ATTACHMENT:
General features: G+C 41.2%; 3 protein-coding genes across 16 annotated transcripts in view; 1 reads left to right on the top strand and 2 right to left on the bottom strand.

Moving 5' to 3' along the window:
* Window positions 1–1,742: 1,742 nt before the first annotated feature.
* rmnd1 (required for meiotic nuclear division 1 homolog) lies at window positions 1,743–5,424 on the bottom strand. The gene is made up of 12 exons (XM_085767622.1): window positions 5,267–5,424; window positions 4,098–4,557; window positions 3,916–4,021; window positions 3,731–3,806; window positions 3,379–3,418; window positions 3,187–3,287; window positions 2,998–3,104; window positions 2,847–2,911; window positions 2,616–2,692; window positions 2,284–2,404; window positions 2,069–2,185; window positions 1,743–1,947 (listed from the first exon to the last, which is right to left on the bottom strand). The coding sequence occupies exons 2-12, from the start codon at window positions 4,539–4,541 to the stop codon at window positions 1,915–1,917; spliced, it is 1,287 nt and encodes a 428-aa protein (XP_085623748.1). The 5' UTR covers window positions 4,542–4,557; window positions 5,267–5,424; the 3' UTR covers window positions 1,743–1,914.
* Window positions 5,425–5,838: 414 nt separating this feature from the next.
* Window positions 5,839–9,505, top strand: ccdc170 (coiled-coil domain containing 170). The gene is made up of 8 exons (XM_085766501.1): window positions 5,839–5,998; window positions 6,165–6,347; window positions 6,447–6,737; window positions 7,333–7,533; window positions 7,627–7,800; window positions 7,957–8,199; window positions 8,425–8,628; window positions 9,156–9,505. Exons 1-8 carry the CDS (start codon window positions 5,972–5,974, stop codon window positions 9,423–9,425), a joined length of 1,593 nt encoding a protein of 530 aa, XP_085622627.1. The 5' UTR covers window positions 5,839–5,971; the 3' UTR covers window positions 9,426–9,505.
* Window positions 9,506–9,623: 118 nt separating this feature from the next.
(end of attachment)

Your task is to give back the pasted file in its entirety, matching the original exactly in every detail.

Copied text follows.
General features: G+C 41.2%; 3 protein-coding genes across 16 annotated transcripts in view; 1 reads left to right on the top strand and 2 right to left on the bottom strand.

Moving 5' to 3' along the window:
* Window positions 1–1,742: 1,742 nt before the first annotated feature.
* rmnd1 (required for meiotic nuclear division 1 homolog) lies at window positions 1,743–5,424 on the bottom strand. The gene is made up of 12 exons (XM_085767622.1): window positions 5,267–5,424; window positions 4,098–4,557; window positions 3,916–4,021; window positions 3,731–3,806; window positions 3,379–3,418; window positions 3,187–3,287; window positions 2,998–3,104; window positions 2,847–2,911; window positions 2,616–2,692; window positions 2,284–2,404; window positions 2,069–2,185; window positions 1,743–1,947 (listed from the first exon to the last, which is right to left on the bottom strand). The coding sequence occupies exons 2-12, from the start codon at window positions 4,539–4,541 to the stop codon at window positions 1,915–1,917; spliced, it is 1,287 nt and encodes a 428-aa protein (XP_085623748.1). The 5' UTR covers window positions 4,542–4,557; window positions 5,267–5,424; the 3' UTR covers window positions 1,743–1,914.
* Window positions 5,425–5,838: 414 nt separating this feature from the next.
* Window positions 5,839–9,505, top strand: ccdc170 (coiled-coil domain containing 170). The gene is made up of 8 exons (XM_085766501.1): window positions 5,839–5,998; window positions 6,165–6,347; window positions 6,447–6,737; window positions 7,333–7,533; window positions 7,627–7,800; window positions 7,957–8,199; window positions 8,425–8,628; window positions 9,156–9,505. Exons 1-8 carry the CDS (start codon window positions 5,972–5,974, stop codon window positions 9,423–9,425), a joined length of 1,593 nt encoding a protein of 530 aa, XP_085622627.1. The 5' UTR covers window positions 5,839–5,971; the 3' UTR covers window positions 9,426–9,505.
* Window positions 9,506–9,623: 118 nt separating this feature from the next.